Morning Glory Inn

Construction of the three story brick home of John G. Fisher was started in 1860 and completed in 1862. Fisher was a German immigrant and was in Pittsburgh as early as 1854. Fisher manufactured bricks.

Under the front sidewalk and extending under part of the Sarah Street Fisher built an eight by twenty four foot brick walled room connected to the house basement by a low 15 foot long tunnel. We believe it’s only useful value would have been for access to an underground railroad safe house.

Morning Glory Inn
2119 Sarah Street
Pittsburgh, PA 15203
(412) 431-1707

With some verification information from Pittsburgh History and Landmarks Foundation our investigation revealed the following facts:

  • Germany’s 1843 revolution against the Czar sent many fleeing to America. They were sympathetic to slaves fleeing to freedom.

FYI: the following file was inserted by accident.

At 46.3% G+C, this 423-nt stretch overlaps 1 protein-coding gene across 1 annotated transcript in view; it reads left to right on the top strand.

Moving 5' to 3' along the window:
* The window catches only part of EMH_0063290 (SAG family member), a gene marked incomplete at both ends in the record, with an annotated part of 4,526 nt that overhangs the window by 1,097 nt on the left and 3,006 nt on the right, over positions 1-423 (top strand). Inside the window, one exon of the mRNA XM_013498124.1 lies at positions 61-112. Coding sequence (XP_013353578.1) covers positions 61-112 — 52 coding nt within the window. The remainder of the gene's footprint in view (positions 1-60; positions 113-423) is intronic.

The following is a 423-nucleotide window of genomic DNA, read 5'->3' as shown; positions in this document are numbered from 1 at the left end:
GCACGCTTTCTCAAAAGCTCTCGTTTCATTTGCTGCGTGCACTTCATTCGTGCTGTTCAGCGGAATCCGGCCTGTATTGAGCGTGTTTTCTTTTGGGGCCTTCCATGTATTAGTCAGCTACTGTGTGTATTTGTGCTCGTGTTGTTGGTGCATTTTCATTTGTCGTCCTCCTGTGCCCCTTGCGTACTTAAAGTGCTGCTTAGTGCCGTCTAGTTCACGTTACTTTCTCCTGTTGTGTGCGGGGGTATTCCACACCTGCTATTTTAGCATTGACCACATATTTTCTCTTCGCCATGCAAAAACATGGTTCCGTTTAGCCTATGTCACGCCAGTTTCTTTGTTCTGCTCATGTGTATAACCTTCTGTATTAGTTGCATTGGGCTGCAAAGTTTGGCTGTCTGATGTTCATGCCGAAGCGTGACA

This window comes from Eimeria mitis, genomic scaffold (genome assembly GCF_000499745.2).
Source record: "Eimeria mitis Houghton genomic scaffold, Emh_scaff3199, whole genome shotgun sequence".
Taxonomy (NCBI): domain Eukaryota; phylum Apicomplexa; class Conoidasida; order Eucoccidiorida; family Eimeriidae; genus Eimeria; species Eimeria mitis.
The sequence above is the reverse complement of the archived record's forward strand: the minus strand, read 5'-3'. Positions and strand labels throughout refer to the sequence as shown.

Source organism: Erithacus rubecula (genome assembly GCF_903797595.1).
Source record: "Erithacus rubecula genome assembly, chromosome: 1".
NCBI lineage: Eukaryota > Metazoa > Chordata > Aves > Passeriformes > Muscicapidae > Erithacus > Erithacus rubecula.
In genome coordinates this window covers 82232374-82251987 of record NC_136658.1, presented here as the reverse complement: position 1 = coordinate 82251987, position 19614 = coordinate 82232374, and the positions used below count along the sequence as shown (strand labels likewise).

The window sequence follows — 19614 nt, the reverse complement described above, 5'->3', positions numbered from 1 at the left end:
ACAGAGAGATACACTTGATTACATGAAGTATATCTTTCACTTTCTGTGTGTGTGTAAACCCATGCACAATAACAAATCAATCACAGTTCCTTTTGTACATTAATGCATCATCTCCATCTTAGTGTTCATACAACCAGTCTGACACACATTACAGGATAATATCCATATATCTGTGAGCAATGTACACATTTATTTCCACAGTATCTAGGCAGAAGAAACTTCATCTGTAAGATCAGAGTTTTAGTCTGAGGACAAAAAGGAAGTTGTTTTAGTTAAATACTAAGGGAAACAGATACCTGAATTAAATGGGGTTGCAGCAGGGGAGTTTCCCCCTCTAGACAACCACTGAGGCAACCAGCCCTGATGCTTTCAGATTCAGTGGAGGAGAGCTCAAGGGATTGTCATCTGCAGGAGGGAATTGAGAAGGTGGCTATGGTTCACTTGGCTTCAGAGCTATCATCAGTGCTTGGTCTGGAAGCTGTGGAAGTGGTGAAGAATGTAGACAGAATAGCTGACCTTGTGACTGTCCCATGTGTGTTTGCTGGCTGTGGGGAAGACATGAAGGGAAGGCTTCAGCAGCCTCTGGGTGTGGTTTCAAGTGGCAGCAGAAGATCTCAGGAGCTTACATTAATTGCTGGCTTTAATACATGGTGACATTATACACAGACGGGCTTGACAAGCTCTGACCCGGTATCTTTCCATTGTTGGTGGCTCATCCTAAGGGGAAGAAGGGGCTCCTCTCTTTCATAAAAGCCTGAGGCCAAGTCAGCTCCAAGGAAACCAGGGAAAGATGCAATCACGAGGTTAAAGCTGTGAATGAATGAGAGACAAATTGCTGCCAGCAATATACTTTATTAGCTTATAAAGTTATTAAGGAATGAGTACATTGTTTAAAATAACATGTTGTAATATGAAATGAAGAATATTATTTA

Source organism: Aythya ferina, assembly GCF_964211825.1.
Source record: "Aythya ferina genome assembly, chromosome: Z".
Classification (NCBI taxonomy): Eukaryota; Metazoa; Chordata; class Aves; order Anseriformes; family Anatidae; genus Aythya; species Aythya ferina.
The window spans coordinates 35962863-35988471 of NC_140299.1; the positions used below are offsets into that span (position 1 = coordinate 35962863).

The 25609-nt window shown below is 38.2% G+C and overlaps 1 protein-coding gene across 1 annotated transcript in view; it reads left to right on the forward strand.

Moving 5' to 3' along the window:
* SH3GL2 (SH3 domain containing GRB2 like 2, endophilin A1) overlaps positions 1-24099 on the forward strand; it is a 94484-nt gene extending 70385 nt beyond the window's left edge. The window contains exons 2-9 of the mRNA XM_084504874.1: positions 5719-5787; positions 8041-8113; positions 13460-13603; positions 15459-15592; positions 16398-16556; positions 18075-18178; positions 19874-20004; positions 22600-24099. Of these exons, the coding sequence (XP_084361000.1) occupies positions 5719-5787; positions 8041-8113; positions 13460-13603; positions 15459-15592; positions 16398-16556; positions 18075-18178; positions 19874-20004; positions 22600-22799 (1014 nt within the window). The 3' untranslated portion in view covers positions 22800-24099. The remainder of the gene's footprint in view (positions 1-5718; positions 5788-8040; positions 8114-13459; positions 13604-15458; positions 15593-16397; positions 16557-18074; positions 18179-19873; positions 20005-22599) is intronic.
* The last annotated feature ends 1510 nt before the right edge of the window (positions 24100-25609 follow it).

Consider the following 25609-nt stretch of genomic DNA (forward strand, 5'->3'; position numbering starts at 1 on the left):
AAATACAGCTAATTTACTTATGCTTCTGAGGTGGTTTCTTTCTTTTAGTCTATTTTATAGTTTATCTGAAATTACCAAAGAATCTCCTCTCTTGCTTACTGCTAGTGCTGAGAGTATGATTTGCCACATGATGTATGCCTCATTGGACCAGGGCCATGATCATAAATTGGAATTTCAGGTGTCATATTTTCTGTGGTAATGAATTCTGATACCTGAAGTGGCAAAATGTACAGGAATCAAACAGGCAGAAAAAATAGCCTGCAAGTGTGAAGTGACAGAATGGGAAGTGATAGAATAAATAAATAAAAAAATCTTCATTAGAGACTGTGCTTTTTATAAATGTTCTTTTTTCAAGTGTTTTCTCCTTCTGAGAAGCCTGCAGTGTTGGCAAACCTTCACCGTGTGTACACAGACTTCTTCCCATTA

• The timeline works. Fisher escapes to America between 1848 and 1849‚Ķ spends several years in New York City and comes to Pittsburgh by 1854.
  • Fisher was here early enough to be involved.
  • The house was here ten years before East Birmingham ‘s growth started to explode.
  • The house sets back from the street just as they did in New York. Later European immigrants ignored Fisher’s setback and built to the road.
  • He starts construction in 1860 and feels a safe house will still be needed (the Civil War is just starting, 1860), thus he builds an underground entrance room and tunnel.

The underground railroad history experts doubt the tunnel at our Pittsburgh bed and breakfast was ever actually used that late. Interestingly, however, Fisher laid bricks on the dirt floor in the tunnel and basement. The tunnel bricks are worn from very heavy use,  probably during Prohibition.

Click here to view the Morning Glory Inn website.